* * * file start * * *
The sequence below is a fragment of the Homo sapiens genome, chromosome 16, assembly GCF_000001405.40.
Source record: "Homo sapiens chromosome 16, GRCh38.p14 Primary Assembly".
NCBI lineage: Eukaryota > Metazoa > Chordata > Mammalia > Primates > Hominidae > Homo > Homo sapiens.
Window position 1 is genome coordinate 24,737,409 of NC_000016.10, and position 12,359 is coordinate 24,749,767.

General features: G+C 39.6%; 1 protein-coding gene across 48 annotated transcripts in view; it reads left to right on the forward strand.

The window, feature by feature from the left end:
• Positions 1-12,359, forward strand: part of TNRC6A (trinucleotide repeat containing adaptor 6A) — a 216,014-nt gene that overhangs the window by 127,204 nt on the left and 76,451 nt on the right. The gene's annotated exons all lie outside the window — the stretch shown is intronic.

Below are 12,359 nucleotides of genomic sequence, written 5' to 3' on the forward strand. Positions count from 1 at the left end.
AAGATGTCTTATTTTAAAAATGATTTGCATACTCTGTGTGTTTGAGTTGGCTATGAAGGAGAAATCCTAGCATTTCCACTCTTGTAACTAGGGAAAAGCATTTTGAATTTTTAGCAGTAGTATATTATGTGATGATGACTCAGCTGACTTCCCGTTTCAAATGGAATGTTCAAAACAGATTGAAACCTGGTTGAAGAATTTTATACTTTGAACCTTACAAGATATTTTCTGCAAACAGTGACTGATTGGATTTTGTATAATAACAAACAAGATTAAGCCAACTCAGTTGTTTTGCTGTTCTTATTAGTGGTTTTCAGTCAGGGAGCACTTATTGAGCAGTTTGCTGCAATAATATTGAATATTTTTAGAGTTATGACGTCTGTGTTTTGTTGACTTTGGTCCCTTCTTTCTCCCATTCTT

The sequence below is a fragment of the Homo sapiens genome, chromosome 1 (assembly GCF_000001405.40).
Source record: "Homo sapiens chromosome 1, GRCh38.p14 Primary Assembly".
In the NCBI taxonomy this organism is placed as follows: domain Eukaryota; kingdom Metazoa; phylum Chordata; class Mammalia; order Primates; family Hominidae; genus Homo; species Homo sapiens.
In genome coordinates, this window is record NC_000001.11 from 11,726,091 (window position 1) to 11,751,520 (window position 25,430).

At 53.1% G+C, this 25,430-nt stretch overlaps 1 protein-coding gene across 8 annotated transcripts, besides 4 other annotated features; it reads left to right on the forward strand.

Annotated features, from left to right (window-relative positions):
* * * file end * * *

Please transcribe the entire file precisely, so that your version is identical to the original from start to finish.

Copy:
The sequence below is a fragment of the Homo sapiens genome, chromosome 16, assembly GCF_000001405.40.
Source record: "Homo sapiens chromosome 16, GRCh38.p14 Primary Assembly".
NCBI lineage: Eukaryota > Metazoa > Chordata > Mammalia > Primates > Hominidae > Homo > Homo sapiens.
Window position 1 is genome coordinate 24,737,409 of NC_000016.10, and position 12,359 is coordinate 24,749,767.

General features: G+C 39.6%; 1 protein-coding gene across 48 annotated transcripts in view; it reads left to right on the forward strand.

The window, feature by feature from the left end:
• Positions 1-12,359, forward strand: part of TNRC6A (trinucleotide repeat containing adaptor 6A) — a 216,014-nt gene that overhangs the window by 127,204 nt on the left and 76,451 nt on the right. The gene's annotated exons all lie outside the window — the stretch shown is intronic.

Below are 12,359 nucleotides of genomic sequence, written 5' to 3' on the forward strand. Positions count from 1 at the left end.
AAGATGTCTTATTTTAAAAATGATTTGCATACTCTGTGTGTTTGAGTTGGCTATGAAGGAGAAATCCTAGCATTTCCACTCTTGTAACTAGGGAAAAGCATTTTGAATTTTTAGCAGTAGTATATTATGTGATGATGACTCAGCTGACTTCCCGTTTCAAATGGAATGTTCAAAACAGATTGAAACCTGGTTGAAGAATTTTATACTTTGAACCTTACAAGATATTTTCTGCAAACAGTGACTGATTGGATTTTGTATAATAACAAACAAGATTAAGCCAACTCAGTTGTTTTGCTGTTCTTATTAGTGGTTTTCAGTCAGGGAGCACTTATTGAGCAGTTTGCTGCAATAATATTGAATATTTTTAGAGTTATGACGTCTGTGTTTTGTTGACTTTGGTCCCTTCTTTCTCCCATTCTT

The sequence below is a fragment of the Homo sapiens genome, chromosome 1 (assembly GCF_000001405.40).
Source record: "Homo sapiens chromosome 1, GRCh38.p14 Primary Assembly".
In the NCBI taxonomy this organism is placed as follows: domain Eukaryota; kingdom Metazoa; phylum Chordata; class Mammalia; order Primates; family Hominidae; genus Homo; species Homo sapiens.
In genome coordinates, this window is record NC_000001.11 from 11,726,091 (window position 1) to 11,751,520 (window position 25,430).

At 53.1% G+C, this 25,430-nt stretch overlaps 1 protein-coding gene across 8 annotated transcripts, besides 4 other annotated features; it reads left to right on the forward strand.

Annotated features, from left to right (window-relative positions):